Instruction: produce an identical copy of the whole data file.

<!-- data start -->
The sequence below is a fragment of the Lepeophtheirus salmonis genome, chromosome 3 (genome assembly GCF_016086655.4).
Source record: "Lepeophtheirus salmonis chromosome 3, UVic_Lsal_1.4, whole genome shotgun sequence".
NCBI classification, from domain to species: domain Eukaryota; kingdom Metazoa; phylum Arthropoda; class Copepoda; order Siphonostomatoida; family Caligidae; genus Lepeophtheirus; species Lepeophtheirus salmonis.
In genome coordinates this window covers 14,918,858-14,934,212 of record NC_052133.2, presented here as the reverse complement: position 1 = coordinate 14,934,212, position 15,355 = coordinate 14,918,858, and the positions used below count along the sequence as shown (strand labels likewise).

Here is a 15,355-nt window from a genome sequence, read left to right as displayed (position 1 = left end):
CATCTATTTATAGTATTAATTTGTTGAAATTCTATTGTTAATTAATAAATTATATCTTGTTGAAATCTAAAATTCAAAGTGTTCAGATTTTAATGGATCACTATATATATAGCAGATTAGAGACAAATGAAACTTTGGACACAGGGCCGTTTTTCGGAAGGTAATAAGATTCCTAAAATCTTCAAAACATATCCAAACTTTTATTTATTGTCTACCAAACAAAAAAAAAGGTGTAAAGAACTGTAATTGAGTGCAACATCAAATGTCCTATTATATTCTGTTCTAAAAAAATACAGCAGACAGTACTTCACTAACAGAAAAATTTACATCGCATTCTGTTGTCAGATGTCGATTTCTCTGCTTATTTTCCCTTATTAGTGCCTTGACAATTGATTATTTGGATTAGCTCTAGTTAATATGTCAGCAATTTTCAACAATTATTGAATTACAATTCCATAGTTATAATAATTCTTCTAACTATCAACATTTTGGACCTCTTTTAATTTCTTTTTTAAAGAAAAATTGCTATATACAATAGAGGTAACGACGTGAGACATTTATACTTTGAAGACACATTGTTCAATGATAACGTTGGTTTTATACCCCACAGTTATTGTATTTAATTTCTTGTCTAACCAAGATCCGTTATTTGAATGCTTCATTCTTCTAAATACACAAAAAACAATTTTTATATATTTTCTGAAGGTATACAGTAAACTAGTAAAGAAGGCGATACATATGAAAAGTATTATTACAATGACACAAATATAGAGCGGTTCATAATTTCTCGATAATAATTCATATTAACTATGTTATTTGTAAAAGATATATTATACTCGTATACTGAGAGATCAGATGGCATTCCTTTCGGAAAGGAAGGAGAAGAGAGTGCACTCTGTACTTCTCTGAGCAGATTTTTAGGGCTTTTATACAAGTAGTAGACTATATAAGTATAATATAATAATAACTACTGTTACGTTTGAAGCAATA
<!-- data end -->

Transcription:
The sequence below is a fragment of the Lepeophtheirus salmonis genome, chromosome 3 (genome assembly GCF_016086655.4).
Source record: "Lepeophtheirus salmonis chromosome 3, UVic_Lsal_1.4, whole genome shotgun sequence".
NCBI classification, from domain to species: domain Eukaryota; kingdom Metazoa; phylum Arthropoda; class Copepoda; order Siphonostomatoida; family Caligidae; genus Lepeophtheirus; species Lepeophtheirus salmonis.
In genome coordinates this window covers 14,918,858-14,934,212 of record NC_052133.2, presented here as the reverse complement: position 1 = coordinate 14,934,212, position 15,355 = coordinate 14,918,858, and the positions used below count along the sequence as shown (strand labels likewise).

Here is a 15,355-nt window from a genome sequence, read left to right as displayed (position 1 = left end):
CATCTATTTATAGTATTAATTTGTTGAAATTCTATTGTTAATTAATAAATTATATCTTGTTGAAATCTAAAATTCAAAGTGTTCAGATTTTAATGGATCACTATATATATAGCAGATTAGAGACAAATGAAACTTTGGACACAGGGCCGTTTTTCGGAAGGTAATAAGATTCCTAAAATCTTCAAAACATATCCAAACTTTTATTTATTGTCTACCAAACAAAAAAAAAGGTGTAAAGAACTGTAATTGAGTGCAACATCAAATGTCCTATTATATTCTGTTCTAAAAAAATACAGCAGACAGTACTTCACTAACAGAAAAATTTACATCGCATTCTGTTGTCAGATGTCGATTTCTCTGCTTATTTTCCCTTATTAGTGCCTTGACAATTGATTATTTGGATTAGCTCTAGTTAATATGTCAGCAATTTTCAACAATTATTGAATTACAATTCCATAGTTATAATAATTCTTCTAACTATCAACATTTTGGACCTCTTTTAATTTCTTTTTTAAAGAAAAATTGCTATATACAATAGAGGTAACGACGTGAGACATTTATACTTTGAAGACACATTGTTCAATGATAACGTTGGTTTTATACCCCACAGTTATTGTATTTAATTTCTTGTCTAACCAAGATCCGTTATTTGAATGCTTCATTCTTCTAAATACACAAAAAACAATTTTTATATATTTTCTGAAGGTATACAGTAAACTAGTAAAGAAGGCGATACATATGAAAAGTATTATTACAATGACACAAATATAGAGCGGTTCATAATTTCTCGATAATAATTCATATTAACTATGTTATTTGTAAAAGATATATTATACTCGTATACTGAGAGATCAGATGGCATTCCTTTCGGAAAGGAAGGAGAAGAGAGTGCACTCTGTACTTCTCTGAGCAGATTTTTAGGGCTTTTATACAAGTAGTAGACTATATAAGTATAATATAATAATAACTACTGTTACGTTTGAAGCAATA